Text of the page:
How does the MBP replacement process work? (Staingate related)

useless.misc

macrumors newbie
Original poster
Nov 17, 2017
14
6
USA
I had a display lose its coating on repeated displays. Then the second replacement came back with an unseated camera cable, then they replaced the bottom case, but the camera stopped working again.

That's four repairs. The local store looked at it and went "well, we'll have to send it back to depot" which was frustrating since I've had four repairs, all about the display.

I called a Senior AppleCare advisor who took a hard look at my case/repair history. She inferred that at this rate the only thing left to replace is the logic board which would be more than the entire computer's worth of repairs, so she got Customer Relations involved to approve a CRU.

Customer Relations was entirely fine with it, but the store protested, stating "it's not three repairs on the same item", and the SA clapped back, reminding them it's the display assembly cabling, and proceeded to issue a CRU anyway.

Here's the lesson I learned: when in doubt, call for a Senior Advisor. They seem to hold most of the cards on making exceptions.

Here's the question: Do they replace it with a brand new computer or with a refurb? How long did it take?
 
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jerryk

macrumors 601
Nov 3, 2011
4,951
2,459
SF Bay Area
I had a display lose its coating, not once, but on two separate displays. Then the second replacement came back with an unseated camera cable, then they replaced the bottom case, but the camera stopped working again.

That's four repairs. The local store looked at it and went "well, we'll have to send it back to depot" which was frustrating since I've had four repairs, all about the display.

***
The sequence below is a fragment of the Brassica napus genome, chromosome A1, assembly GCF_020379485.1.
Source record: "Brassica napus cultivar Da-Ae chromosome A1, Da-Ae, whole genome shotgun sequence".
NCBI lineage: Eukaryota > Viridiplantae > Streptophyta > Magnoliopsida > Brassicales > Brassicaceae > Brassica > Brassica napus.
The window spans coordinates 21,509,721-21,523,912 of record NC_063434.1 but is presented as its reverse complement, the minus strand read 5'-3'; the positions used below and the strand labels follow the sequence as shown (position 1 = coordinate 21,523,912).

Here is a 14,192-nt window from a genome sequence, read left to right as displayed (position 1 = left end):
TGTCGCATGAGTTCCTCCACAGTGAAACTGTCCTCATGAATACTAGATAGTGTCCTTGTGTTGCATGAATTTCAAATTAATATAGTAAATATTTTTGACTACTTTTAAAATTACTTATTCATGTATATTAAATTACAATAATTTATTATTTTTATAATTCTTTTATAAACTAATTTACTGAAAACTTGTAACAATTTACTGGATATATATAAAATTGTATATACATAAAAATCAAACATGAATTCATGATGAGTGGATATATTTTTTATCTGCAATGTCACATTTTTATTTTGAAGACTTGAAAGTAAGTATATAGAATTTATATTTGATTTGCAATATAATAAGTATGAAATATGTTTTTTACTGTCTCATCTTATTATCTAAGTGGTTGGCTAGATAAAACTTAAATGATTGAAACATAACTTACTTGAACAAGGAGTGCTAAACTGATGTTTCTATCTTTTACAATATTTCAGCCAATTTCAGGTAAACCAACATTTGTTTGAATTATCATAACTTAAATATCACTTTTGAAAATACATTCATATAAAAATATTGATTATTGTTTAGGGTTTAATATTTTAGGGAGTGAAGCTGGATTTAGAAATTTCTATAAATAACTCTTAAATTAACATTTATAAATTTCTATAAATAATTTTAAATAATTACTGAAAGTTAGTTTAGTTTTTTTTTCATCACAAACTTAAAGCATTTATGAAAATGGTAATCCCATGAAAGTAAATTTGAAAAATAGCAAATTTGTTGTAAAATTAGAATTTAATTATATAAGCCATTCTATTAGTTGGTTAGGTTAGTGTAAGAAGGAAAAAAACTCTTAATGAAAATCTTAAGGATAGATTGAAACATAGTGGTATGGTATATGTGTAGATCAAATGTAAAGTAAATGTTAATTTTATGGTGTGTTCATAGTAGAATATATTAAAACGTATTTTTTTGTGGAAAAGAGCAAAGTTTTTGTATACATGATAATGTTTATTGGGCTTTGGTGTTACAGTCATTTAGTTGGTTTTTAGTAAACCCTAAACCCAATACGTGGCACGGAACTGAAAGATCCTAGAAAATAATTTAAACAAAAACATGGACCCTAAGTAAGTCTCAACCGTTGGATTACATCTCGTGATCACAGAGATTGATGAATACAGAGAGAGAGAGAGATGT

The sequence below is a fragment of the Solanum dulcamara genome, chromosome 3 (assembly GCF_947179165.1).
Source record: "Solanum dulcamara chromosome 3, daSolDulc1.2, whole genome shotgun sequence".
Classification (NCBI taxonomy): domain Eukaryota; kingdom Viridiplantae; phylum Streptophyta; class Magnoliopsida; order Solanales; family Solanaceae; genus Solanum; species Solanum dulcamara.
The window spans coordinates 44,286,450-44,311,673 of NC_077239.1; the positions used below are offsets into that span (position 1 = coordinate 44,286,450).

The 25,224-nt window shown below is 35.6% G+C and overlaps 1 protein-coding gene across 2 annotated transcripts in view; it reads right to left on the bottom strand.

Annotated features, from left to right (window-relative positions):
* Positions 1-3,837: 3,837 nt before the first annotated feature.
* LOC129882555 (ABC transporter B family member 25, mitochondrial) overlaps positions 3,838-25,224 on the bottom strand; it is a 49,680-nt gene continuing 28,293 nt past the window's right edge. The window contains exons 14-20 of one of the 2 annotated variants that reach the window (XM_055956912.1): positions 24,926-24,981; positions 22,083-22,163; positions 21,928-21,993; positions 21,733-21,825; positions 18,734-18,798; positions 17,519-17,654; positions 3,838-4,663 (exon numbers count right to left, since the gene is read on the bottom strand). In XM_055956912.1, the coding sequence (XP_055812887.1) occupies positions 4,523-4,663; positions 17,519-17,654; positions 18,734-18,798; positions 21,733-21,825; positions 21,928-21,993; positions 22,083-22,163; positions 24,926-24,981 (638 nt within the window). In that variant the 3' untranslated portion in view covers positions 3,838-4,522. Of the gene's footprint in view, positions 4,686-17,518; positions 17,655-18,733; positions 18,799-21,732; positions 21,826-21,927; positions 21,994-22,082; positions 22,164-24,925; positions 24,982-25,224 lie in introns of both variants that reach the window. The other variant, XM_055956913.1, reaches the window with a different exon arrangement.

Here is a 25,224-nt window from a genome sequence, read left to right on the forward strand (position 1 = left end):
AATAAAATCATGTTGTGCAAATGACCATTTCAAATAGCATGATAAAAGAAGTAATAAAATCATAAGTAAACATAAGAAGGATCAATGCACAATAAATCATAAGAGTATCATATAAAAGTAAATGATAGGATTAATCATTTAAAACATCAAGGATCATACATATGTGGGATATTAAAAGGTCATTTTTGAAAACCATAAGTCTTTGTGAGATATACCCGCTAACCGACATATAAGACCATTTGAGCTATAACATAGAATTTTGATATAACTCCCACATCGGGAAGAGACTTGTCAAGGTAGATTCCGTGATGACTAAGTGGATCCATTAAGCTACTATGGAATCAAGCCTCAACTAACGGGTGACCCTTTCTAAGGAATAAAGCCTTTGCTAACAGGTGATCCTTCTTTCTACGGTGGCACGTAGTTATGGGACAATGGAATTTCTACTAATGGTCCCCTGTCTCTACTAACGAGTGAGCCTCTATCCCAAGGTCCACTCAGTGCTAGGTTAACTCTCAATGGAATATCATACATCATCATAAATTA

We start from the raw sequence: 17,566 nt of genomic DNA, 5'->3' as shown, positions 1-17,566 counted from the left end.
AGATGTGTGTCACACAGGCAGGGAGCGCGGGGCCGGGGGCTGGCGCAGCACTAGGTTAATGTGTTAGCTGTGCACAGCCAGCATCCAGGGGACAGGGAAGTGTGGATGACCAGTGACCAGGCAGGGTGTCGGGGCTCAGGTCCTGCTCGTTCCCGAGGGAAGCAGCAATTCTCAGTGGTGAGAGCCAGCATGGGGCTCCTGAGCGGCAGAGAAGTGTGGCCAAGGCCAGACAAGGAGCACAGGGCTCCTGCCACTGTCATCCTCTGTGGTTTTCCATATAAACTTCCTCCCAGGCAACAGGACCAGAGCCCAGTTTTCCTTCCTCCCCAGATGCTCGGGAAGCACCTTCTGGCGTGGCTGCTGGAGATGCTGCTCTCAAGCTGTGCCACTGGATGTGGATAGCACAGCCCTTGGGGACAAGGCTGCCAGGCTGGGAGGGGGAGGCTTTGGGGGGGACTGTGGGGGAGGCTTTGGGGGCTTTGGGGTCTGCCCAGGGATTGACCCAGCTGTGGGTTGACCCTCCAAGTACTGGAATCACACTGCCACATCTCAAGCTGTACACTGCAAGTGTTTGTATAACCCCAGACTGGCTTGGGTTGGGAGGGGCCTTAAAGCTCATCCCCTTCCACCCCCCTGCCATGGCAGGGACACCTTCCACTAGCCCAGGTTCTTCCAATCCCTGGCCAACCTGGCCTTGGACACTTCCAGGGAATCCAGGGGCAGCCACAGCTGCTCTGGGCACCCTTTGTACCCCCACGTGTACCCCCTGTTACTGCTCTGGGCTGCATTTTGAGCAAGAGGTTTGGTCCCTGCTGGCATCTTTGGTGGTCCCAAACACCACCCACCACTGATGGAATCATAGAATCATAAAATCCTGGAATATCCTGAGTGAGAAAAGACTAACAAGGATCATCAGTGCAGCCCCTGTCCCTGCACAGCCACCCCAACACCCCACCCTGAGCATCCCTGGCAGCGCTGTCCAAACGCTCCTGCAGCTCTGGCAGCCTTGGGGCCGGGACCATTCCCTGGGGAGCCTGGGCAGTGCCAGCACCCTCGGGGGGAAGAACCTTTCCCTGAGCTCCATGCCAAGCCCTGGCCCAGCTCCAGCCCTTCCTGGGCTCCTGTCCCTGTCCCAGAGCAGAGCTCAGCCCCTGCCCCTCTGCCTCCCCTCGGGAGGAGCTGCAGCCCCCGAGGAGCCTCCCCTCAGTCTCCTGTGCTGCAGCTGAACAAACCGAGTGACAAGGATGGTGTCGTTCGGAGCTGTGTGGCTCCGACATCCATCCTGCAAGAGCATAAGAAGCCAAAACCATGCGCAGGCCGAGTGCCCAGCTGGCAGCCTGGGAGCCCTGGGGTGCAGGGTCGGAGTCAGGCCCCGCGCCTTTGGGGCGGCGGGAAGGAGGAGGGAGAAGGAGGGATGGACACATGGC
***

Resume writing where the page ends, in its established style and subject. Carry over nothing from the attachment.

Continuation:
I called a Senior AppleCare advisor who took a hard look at my case/repair history. She inferred that at this rate the only thing left to replace is the logic board which would be more than the entire computer's worth of repairs, so she got Customer Relations involved to approve a CRU.

Customer Relations was entirely fine with it, but the store protested, stating "it's not three repairs on the same item", and the SA clapped back, reminding them it's the display assembly cabling, and proceeded to issue a CRU anyway.

Here's the lesson I learned: when in doubt, call for a Senior Advisor. They seem to hold most of the cards on making exceptions.

Here's the question: Do they replace it with a brand new computer or with a refurb? How long did it take?
How old is the computer? If it is old enough they may no have a refurb handy and will offer you new. Otherwise expect a refurb.
 

SDColorado

Contributor
Nov 6, 2011
4,274
4,221
Highlands Ranch, CO
I had a display lose its coating, not once, but on two separate displays. Then the second replacement came back with an unseated camera cable, then they replaced the bottom case, but the camera stopped working again.

That's four repairs. The local store looked at it and went "well, we'll have to send it back to depot" which was frustrating since I've had four repairs, all about the display.